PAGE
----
Friday, February 24, 2017

On Living: Book Review

Published Oct. 25, 2016.
Kerry Egan draws on her experience as a hospital chaplain and a hospice chaplain to share stories about how illness and dying highlight people's values.

Some might expect her to offer sermons about the place of religion in people's lives. She doesn't do that.  Instead, she demonstrates the healing power of narrative.

Egan observes that chaplains do the following work:

"We listen to the stories that people believe have shaped their lives. We listen to the stories people choose to tell, and the meaning they make of those stories."

Those who are sick and dying often find great insight in telling the story of their life. Egan focuses on maintaining an attitude of love and compassionate listening as people work to make meaning of their lives by sharing stories.

People talk about their childhoods, their life's work, their families, and most often their desire to love and be loved.

Saturday, February 4, 2017

Motherhood: Lost and Found: Book Review

Published December 4, 2013.
Ann Campanella experienced a decade of tension about her mother's failing health and her difficulties carrying a baby full term, which she chronicles in her memoir, Motherhood: Lost and Found (2013).

As an award-winning poet, Campanella brings her creative abilities of insight and turn of phrase to her work.

She generously shares her tender feelings and insights about her mother and her pregnancies, which may serve as a great comfort to people facing one or both of these challenges.

At the start of her book, we watch as Campanella's mother grows increasingly distracted and emotional.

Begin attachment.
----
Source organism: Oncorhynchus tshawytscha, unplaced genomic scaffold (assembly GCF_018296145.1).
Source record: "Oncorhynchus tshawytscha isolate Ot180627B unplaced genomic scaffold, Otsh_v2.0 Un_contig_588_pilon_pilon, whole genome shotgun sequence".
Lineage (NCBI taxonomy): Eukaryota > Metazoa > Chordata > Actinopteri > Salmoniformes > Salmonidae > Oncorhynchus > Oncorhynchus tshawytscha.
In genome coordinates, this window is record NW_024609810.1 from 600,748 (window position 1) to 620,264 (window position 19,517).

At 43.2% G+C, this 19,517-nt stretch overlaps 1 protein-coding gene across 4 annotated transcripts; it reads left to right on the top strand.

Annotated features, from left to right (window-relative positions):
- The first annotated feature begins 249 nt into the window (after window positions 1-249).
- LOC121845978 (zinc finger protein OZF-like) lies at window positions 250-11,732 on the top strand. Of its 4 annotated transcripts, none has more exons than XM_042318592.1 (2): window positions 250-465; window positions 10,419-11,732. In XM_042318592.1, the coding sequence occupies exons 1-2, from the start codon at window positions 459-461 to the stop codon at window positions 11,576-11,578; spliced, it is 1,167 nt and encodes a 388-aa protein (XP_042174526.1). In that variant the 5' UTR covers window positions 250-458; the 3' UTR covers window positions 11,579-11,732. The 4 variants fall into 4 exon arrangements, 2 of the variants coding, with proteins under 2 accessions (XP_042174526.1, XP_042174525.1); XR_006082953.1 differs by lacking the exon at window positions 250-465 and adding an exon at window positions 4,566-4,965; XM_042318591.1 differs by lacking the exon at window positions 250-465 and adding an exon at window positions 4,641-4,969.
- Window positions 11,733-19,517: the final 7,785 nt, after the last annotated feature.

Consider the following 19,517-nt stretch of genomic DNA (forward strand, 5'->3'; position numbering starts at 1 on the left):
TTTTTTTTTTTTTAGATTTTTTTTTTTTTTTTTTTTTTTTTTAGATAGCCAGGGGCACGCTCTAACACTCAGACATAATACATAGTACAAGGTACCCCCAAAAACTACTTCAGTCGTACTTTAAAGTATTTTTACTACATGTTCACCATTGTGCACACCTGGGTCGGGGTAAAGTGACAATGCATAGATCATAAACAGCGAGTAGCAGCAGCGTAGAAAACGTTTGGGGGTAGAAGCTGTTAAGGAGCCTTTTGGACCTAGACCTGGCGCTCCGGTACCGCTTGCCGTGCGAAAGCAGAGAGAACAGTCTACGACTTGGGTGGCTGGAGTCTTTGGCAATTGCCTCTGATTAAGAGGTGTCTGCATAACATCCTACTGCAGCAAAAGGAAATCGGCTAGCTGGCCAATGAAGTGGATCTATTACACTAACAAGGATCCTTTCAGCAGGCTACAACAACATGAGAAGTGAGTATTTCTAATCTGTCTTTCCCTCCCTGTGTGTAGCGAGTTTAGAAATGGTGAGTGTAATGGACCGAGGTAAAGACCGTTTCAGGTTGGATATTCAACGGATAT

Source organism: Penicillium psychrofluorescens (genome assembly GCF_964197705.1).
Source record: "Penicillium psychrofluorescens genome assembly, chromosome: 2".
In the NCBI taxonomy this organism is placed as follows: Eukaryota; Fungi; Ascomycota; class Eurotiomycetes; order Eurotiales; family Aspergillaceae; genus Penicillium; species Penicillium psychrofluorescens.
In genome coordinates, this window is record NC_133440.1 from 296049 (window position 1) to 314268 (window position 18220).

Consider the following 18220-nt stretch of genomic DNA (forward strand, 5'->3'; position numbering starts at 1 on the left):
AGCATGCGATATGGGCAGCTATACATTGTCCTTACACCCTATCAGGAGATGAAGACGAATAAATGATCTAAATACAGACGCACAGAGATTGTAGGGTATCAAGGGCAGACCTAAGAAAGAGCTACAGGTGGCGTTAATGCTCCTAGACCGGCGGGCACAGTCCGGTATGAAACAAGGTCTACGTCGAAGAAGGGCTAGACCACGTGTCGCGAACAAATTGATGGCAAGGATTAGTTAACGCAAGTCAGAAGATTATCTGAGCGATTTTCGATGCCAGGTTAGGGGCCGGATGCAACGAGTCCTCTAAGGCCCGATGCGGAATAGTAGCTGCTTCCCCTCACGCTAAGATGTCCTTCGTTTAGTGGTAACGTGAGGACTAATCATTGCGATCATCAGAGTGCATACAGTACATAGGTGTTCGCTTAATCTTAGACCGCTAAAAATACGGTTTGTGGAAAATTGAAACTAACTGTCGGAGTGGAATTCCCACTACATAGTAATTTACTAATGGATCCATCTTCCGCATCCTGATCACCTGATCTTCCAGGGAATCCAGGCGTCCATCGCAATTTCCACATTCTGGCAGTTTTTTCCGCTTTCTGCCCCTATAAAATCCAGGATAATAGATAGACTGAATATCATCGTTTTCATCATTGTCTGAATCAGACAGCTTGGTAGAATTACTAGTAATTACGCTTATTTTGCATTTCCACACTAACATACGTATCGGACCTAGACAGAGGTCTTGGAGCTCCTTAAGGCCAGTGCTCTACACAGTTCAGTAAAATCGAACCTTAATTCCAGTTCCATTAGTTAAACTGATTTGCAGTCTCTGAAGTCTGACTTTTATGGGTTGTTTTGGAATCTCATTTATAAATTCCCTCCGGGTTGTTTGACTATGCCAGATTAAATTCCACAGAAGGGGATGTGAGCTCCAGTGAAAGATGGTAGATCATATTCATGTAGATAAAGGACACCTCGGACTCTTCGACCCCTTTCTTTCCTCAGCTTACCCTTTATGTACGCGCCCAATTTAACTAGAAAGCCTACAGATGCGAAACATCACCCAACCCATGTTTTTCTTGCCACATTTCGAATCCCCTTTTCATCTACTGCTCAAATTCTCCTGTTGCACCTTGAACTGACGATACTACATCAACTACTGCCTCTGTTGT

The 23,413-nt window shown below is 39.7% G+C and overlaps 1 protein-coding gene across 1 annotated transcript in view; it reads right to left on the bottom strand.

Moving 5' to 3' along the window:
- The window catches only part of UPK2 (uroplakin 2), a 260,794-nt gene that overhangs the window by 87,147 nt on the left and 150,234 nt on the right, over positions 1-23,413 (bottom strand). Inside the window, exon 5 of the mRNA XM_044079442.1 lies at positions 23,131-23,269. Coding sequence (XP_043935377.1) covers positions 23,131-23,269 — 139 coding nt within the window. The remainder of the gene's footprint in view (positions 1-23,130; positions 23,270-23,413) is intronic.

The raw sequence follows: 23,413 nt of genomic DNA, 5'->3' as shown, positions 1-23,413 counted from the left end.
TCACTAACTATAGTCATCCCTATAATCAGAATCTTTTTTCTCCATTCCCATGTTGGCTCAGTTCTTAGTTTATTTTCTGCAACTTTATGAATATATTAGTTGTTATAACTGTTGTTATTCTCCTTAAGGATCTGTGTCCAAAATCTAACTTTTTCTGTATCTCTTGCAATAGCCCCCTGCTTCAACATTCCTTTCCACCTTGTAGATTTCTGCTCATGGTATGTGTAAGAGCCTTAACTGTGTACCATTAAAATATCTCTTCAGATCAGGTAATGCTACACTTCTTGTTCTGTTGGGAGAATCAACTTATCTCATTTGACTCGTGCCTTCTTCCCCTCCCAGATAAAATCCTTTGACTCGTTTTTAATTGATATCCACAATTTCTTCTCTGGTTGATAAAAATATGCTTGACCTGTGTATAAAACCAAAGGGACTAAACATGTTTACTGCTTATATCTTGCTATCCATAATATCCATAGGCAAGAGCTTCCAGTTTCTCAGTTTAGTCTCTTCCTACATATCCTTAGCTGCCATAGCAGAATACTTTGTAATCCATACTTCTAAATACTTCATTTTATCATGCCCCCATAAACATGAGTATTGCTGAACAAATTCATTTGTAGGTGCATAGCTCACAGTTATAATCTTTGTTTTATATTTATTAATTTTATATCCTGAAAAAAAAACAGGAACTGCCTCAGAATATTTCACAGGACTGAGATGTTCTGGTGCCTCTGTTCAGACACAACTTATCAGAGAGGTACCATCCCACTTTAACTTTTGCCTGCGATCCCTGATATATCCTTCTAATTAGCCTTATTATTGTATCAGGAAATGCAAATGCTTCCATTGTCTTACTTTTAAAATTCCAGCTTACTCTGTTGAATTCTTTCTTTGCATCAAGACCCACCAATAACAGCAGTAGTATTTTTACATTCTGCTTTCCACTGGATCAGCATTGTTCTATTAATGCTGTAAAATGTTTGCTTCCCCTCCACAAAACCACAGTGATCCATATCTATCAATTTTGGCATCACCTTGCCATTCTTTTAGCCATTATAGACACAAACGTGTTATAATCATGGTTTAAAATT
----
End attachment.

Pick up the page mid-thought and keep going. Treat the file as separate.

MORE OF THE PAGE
Her mother, Elizabeth (Betty) Williams, has trouble driving, keeping track of time, and remembering what city she's in. She even fails to recognize family members and grows more dependent on others to help her dress, eat, and use the bathroom.

But the changes to memory and bodily function are not the only symptoms of Alzheimer's Disease. Betty grows more emotional, alternating between being confused, angry, depressed, paranoid, and hurt.

In time, the doctor's describe Betty's symptoms as those consistent with Alzheimer's Disease.  While this does give the family some answers, a diagnosis of a disease with no cure doesn't remove the affiliated difficulties.

Friday, January 27, 2017

Tinkers: Book Review

Published January 1, 2009
Paul Harding won the Pulitzer Prize for Fiction in 2010 for his novel Tinkers, a story about three generations of men from New England.

We meet George Crosby, a clock repair man.  From the start, the novel focuses on time, memory, and perspective.  George is suffering from delirium as a mature man in his last six weeks of life.  This leads to some shifting perceptions between past and present, reality and fantasy.

This is a book that I read slowly, wanting to live in the moments that he creates on the page.

Readers are next introduced to George's father, a salesman. Every fall and spring, Howard stocked up a wagon full of goods and traveled through back roads with his mule, selling to impoverished country people and making very little profit.

Howard is a poet at heart, but between the demands of providing for his family and the difficulty of dealing with his epilepsy, he lives a far less elegant life.

Friday, January 13, 2017

White Blood Cell Count: Biomarker of Health

Photo by keepingtime_ca.

Most people know that having a high white blood cell count is most likely a sign that the body is fighting an infection.

Also, having a low white blood cell count can be a sign of a problem.

White blood cells play a central role in the body's immune system. These cells constitute about 1% of human blood. They are small, but they are mighty.

Until doing research for this post, I had no idea what values constituted a healthy range for white blood cell count (WBC).

Depending on the source, healthy ranges for WBC are listed somewhere between 4,000 to 5,000 per microlitre on the low end or normal and between 10,000 and 11,000 per microlitre on the high end of normal. 

This post is part of a series on biomarkers of health and longevity.